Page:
German Germany

Mein lieber Herr Gesangsverein

Expression USED On Occasion BY Native speakers, rather older

(my dear Mr. Singing Club) • Used if you want to express that something is rather extreme. It is an outcry to certain situations. It translates word for word to "my dear Mr. Singing Club". I do t know the exact origin, but I always connect it to possibly extreme volumes and shouting or singing of male singing clubs.

"Hast du gesehen, welche Niederlage die Bayern im letzten Spiel erlitten hat?" "Mein lieber Herr Gesangsverein, das war aufregend."

“Did you see the defeat Bayern suffered in the last game?” “My dear Mr. Singing Club, that was nasty.”

German Germany

den Teufel an die Wand malen

Idiom USED Frequently BY Older people

(to paint the devil on the wal) • When we assume the worst of a situation before anything has even happened. It can be discouraged to say - don't anticipate awful things or they will happen.

"Kommt ein andere Krieg gleich." "Mal den Teufel nicht and den Wand malen."

“Another war is about to happen.” “Don’t paint the devil on the wall.”

German Germany, Switzerland, Austria

doch

Word USED Very frequently BY everybody

It means "No, you are wrong and I am right" in one word.

"Hier darf man nicht schneller als 50 Meilen fahren!“ "Doch!"

"You cannot drive faster than 50 miles here!" "Yes, you can!"

German Berlin, Germany

jwd

Acronym USED On Occasion BY Everybody

Short for "janz weit draußen" (well out there). Something far away, difficult to access because it is far outside.

"Der Laden ist jwd."

"The supermarket is far away."

German Germany

0815

Expression USED Very frequently BY Everyone

Means something is very low quality.

"This password is 0815"

German Germany

Verömmeln

Slang USED On Occasion BY Middle aged folks

To fail at something, to screw something up, to lose something, or to screw someone over.

"Ich wollte die Zündkerzen tauschen, aber ich habe es verömmelt."

"I wanted to change the spark plugs but I messed it up."

German Germany

Jubelperser

Expression USED On Occasion BY Mostly people who have been politically interested in the 60s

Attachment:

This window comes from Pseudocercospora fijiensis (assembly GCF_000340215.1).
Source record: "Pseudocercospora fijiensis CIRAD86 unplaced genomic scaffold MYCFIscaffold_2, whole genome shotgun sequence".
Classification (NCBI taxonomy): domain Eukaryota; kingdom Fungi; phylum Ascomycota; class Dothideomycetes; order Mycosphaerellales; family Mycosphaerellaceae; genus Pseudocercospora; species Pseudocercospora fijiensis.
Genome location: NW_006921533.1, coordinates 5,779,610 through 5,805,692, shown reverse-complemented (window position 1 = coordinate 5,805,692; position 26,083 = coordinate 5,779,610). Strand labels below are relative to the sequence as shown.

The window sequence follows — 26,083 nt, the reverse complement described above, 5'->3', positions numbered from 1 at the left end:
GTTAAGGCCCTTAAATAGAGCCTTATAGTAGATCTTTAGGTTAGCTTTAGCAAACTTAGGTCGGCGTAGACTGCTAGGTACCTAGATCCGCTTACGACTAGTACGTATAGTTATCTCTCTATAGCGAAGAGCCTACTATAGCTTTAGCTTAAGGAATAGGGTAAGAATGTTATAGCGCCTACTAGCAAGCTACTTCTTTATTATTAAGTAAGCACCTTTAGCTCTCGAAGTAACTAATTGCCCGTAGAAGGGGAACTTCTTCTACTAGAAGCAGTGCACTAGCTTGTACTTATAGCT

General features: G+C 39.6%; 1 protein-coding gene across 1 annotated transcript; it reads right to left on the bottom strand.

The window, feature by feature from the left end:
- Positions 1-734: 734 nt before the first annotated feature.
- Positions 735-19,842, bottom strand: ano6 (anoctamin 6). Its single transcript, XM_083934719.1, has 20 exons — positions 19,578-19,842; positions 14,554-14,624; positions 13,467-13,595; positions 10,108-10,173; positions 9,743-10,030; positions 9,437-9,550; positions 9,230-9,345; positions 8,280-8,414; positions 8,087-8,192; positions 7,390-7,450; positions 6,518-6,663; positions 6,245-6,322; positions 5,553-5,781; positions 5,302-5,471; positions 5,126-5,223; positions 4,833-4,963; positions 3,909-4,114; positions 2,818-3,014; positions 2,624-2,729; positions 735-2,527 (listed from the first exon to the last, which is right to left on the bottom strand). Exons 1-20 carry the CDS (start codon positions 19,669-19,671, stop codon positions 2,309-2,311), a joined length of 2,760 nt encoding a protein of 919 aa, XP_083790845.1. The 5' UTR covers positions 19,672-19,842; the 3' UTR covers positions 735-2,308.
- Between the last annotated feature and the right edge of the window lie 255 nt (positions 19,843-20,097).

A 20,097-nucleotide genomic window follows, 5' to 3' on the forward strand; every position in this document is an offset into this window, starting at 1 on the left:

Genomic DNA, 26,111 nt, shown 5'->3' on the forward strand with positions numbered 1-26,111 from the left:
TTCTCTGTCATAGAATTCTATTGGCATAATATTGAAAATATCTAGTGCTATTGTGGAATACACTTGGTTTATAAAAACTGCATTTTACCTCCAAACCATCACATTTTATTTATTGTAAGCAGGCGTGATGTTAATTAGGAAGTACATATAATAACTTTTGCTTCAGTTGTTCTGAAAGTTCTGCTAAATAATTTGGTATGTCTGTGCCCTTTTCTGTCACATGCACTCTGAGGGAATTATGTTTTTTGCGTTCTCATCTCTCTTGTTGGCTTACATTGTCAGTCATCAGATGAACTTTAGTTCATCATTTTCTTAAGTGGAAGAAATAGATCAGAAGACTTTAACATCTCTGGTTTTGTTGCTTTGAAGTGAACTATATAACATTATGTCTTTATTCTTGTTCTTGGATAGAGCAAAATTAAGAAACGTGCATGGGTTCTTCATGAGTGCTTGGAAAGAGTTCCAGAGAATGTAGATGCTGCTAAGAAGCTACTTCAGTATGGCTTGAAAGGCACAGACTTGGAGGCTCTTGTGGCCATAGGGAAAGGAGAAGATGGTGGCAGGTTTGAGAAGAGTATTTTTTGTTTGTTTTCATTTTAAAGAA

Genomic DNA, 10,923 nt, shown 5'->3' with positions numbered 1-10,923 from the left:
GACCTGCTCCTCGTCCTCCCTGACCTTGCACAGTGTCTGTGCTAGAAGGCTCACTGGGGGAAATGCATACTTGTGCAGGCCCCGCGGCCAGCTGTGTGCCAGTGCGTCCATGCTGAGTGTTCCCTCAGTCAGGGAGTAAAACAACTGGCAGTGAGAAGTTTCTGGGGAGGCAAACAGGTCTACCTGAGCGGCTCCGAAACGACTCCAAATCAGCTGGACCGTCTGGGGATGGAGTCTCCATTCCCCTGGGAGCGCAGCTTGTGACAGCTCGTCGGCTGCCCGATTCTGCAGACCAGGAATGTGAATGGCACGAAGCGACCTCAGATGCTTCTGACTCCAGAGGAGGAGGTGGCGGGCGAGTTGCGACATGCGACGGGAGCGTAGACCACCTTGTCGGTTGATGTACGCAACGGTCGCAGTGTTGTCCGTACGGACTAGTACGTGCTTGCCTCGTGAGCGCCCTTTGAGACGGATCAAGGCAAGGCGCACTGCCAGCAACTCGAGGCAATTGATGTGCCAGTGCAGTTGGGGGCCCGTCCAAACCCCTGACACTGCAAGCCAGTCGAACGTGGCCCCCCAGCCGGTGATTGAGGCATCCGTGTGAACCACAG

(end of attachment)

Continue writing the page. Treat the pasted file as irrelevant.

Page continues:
(cheering-Persians) • A claqeur, a person who has been paid to applaud or cheer for someone. Mostly used as an insult to insinuate someone either does not have their own opinion or would not have real support by the audience. The term appeared in 1967 when the Shah of Iran visited Berlin and had intelligence agents cheer at the road and beat up protesters.

"Das Publikum war voller Jubelperser. "

"The audience was full of cheering-Persians. "

syn

German Germany

Alter

Word USED On Occasion BY Teens, young people

(old one) • Used to address a (usually familiar or close) person as you would call someone "dude" or "bro" in English, regardless of their actual age.

"Alles klar, Alter?" "Alter, was laberst du?" "Was geht, Alter?"

alt

German Germany

08/15

Expression USED Frequently BY Everybody

Something made cheaply and in a generic way, in a way that this thing is not really reliable; stems from the 08/15 machine gun the German army used in Ww1 (users of this expression usually don’t know this)

"That is some 08/15 lighter, it usually gets the job done of lighting my cigarette "

æ

German Germany

plemplem

Word USED Very frequently BY Everybody

Crazy, deranged, insane.

„Der isst Pizza mit Ananas!“ "Der ist ja plemplem.“

“He’s eating pizza with pineapple!” — “He's insane.”

Germany Germany

Sitzpinkler

Name USED On Occasion BY Everybody

(seat peeer) • A man who sits down when peeing.

"Der ist so ein Sitzpinkler"

"He is such a seat peeer."

syn

German Germany

Weltenbummler

Neologism USED On Occasion BY Everybody

(world stroller) • People who travel the world, looking for adventures, without a specific destination. Welten means worlds and a bummler somebody who wanders around. 'Bummeln' is to stroll around, or wander around.